Bodie and Aurora rivalry continues in the modern era, what is the true distance between the ghost towns?

Two towns located in the hills above Mono Lake maintain an unofficial rivalry that continues even now, long past their demise.  Bodie, CA and Aurora, NV boomed with the gold rush of the 1870s and busted just years later when the gold ran out and faded into history.  Miners, merchants, and people would undoubtedly moved either direction between the two cities and with good fortune would undoubtedly talk down the previous city.  Such is human nature, but why would this rivalry continue long past the demise of both towns?

 

Bodie, CA -2016

Bodie, CA -2016

Continue Reading →

Downeyville, Nevada

Downeyville is an old mining camp and ghost town located in Nye County, Nevada.  In May 1877 silver-lead discoveries in the area caused a large influx of start up mining camps and development.  Most of a local site, Ellsworth, made the journey to the yet to be named location.  So many people made the trip, that frequently, they were greeted with no accommodations and would be forced to sleep outside or camp.

The town of Downeyville was founded in 1878 and had a populationsof 200 men, stores, stables, Wells Fargo Express, saloons and stage lines.  A post office was added in March of 1879 and the town was named after the first postmaster, P. Downey.  By 1881 ore was shipped to the nearby Carson & Colorado railroad for processing, until a lead smelter was constructed several years later.  Like many boom towns, Downeyville passed into history with the next big discovery and by 1901 the post office was discontinued.

Continue Reading →

Marietta, Nevada

F.M "Borax" Smith

F.M “Borax” Smith

Located at 4947 feet above sea level, Marietta was formally established in 1877 near Teel’s Marsh and is now a ghost town in Mineral County, Nevada.   F.M. “Borax” Smith a silver and gold prospector, found his place in the world, when he established a borax works in Teel’s Marsh in 1872.

Soon after the town was founded, the populations swelled to several hundred people, however exact figures are unknown due to inaccurate record keeping among the Chinese populations who worked in the borax plant.  The town soon boasted 13 saloons, a post office and several stores.

The town had a rowdy image and due to its remote location made it an easy target for robbers, and for criminals to run free.  At one point in the 1880 the stage was reported robbed 30 times.  Continue Reading →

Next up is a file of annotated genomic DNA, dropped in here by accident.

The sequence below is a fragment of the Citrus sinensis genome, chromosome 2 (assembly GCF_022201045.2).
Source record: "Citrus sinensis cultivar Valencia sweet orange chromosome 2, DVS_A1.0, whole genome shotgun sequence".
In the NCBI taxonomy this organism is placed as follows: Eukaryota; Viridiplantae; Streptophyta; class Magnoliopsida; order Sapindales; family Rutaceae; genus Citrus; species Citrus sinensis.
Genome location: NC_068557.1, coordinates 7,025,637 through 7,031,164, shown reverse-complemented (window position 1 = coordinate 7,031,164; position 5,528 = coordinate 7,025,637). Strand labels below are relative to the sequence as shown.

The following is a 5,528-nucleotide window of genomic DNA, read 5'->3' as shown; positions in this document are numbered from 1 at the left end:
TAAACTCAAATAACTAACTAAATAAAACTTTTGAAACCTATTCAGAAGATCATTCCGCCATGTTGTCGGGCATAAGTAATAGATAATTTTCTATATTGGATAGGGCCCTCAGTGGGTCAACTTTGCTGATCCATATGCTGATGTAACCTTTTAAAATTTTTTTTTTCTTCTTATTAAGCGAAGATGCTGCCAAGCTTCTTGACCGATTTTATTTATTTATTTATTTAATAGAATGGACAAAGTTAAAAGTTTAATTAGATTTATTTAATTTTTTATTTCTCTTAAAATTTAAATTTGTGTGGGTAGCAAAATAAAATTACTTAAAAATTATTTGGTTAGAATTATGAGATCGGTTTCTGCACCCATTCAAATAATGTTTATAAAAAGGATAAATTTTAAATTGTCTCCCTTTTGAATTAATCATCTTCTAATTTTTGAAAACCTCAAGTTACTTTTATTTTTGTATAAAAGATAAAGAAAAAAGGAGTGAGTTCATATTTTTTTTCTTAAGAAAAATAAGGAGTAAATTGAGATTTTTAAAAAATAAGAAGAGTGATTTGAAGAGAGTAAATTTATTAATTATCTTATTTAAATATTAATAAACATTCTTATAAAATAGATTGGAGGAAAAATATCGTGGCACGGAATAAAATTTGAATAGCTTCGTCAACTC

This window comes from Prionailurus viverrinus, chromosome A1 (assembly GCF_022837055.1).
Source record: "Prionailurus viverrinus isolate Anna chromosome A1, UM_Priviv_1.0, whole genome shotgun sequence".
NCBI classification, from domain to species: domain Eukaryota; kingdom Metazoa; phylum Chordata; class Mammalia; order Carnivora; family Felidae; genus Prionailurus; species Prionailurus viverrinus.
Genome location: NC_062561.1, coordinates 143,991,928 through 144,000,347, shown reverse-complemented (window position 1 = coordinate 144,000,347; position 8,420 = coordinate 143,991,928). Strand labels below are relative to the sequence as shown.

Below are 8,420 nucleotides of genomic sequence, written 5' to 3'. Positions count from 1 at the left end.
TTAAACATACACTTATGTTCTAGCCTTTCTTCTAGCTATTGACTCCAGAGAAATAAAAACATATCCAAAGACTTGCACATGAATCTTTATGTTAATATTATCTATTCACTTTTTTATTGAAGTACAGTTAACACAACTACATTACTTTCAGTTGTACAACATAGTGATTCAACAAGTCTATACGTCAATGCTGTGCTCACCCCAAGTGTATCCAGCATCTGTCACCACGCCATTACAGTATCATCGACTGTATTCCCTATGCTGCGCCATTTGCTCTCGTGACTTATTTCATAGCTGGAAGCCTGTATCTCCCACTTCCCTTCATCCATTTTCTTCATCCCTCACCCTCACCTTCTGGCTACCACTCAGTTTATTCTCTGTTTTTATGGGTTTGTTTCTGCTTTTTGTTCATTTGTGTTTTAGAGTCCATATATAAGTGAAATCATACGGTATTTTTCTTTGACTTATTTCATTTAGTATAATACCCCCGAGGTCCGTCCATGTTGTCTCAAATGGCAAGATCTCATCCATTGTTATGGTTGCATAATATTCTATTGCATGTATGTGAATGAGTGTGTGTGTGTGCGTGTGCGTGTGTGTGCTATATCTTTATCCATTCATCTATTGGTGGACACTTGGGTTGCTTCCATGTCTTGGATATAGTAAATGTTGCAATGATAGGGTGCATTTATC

Rawhide, Nevada

Rawhide was a mining town located approximately 55 miles south of Fallon, and 22 miles down a dirt road south of highway 50.  The town was founded in 1906 when gold and silver deposits were discovered by prospector Jim Swanson in the hills surrounding Rawhide.  Charles  B. Holman and Charles “Scotty” A. McLeod soon join him and also found gold on nearby Holligan Hill.

 

Rawhide, Nevada

Rawhide, Nevada 1915

Rawhide is an example of a town that existed on the promise and promotion of gold rather than the production of gold.    Fueled by rampant speculation the population swelled.  Rawhide boasts four churches, three banks, twelve hotels, twenty eight restaurants, thirty seven saloons, a theater and a school to support a population of 7,000 in 1908.  However, the over promise and under delivery of gold doomed the town, at its glory began to fade.

Continue Reading →

Broken Hills, Nevada

George Graham Rice

George Graham Rice

Broken Hills, Nevada is more a descriptive term than the name of a town.  Broken Hills began life in 1913 when two Englishmen, Joseph Arthur and James Stratford prospected the site and gold was found in the area.  After five years of effert, the founders of Broken Hills pulled only $68,000 of gold.  The two men sold their claim to George Graham Rice.

Born Jacob Herzig, George Graham Rice appears to have been a ruthless self promoter with a get rick quick financial strategy and a criminal history for forging checks.  The self serving Mr. Rice promoted the Arthur and Stratford mine, and sold shares of the property.  Mr. Rice is said to have invested $75,000 of stockholder money into the mine and produced revenues of only $7,000.

Continue Reading →